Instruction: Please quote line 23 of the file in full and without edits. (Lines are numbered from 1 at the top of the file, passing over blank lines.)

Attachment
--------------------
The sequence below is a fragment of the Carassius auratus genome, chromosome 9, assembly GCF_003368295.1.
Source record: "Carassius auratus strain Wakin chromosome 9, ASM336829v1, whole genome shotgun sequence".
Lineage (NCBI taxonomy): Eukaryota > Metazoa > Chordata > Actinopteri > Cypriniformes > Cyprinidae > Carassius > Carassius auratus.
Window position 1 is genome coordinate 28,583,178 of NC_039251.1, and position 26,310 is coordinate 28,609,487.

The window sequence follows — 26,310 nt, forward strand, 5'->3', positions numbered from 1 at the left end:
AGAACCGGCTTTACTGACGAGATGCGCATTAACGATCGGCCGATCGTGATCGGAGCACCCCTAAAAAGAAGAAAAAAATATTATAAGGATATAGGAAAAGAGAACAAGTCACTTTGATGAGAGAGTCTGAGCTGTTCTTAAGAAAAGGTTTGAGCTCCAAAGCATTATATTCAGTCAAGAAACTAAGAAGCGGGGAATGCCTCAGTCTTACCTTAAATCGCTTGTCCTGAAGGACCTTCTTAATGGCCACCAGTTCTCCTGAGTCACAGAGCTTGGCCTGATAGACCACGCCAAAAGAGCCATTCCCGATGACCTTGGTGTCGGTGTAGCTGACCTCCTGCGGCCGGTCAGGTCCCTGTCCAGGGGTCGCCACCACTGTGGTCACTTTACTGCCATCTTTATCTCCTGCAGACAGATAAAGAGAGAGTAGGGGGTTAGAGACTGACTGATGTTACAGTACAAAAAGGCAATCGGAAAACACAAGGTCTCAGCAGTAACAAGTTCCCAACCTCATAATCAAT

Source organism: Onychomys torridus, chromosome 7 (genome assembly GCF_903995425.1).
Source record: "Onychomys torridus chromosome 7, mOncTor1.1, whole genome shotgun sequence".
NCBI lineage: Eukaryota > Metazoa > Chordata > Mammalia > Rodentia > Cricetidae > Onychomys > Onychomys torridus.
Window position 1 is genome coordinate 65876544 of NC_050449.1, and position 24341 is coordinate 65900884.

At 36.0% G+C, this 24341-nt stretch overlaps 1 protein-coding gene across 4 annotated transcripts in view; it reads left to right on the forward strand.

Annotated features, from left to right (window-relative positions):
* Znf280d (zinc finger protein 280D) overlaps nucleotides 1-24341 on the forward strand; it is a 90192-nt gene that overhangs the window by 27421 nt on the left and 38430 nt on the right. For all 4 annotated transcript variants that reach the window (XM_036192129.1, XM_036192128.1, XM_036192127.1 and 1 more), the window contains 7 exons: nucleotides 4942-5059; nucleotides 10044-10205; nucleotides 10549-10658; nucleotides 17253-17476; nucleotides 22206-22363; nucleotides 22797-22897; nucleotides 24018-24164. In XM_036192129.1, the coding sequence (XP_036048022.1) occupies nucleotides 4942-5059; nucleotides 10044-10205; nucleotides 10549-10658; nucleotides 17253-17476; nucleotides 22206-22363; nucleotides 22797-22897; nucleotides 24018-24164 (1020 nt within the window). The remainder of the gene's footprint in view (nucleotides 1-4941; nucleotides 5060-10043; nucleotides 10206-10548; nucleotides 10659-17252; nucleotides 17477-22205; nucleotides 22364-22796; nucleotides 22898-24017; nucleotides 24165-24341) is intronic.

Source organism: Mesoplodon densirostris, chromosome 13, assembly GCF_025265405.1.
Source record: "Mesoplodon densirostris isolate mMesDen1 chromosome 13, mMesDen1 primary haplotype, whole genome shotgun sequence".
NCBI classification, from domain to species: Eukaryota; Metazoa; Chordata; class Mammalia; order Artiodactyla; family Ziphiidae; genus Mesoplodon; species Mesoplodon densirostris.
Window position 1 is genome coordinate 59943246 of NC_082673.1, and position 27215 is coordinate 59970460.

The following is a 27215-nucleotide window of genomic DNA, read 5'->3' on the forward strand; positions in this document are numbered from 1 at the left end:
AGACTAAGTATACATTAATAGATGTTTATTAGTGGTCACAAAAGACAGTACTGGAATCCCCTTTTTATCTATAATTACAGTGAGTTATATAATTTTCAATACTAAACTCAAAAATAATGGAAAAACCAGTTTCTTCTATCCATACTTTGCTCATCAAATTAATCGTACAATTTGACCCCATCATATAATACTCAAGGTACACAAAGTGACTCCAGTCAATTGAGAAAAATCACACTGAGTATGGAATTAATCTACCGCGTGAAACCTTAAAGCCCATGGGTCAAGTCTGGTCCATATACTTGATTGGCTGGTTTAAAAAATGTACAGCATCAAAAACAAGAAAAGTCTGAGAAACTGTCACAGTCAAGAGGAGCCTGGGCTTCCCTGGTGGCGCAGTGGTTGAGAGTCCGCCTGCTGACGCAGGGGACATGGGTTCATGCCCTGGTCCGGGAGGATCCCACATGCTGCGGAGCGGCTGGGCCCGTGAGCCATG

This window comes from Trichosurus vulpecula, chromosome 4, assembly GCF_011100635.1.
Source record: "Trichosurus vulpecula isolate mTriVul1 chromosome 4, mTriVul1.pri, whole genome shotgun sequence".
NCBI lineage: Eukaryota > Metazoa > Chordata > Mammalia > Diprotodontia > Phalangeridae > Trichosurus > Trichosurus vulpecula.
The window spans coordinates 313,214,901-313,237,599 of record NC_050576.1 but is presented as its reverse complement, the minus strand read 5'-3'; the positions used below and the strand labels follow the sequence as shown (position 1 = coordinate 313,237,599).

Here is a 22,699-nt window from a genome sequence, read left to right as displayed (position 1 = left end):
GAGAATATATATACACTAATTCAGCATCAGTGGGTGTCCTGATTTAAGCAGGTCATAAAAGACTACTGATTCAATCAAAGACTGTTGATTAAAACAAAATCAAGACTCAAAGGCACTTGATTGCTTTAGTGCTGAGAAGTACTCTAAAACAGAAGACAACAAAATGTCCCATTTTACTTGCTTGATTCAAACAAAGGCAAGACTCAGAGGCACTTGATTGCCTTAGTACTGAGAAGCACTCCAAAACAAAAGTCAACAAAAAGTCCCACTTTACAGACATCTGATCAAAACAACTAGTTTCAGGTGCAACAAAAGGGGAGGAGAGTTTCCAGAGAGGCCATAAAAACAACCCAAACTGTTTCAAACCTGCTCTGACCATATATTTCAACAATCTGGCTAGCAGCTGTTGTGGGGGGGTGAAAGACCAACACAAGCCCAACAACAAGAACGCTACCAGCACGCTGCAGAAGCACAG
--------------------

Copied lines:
The window spans coordinates 313,214,901-313,237,599 of record NC_050576.1 but is presented as its reverse complement, the minus strand read 5'-3'; the positions used below and the strand labels follow the sequence as shown (position 1 = coordinate 313,237,599).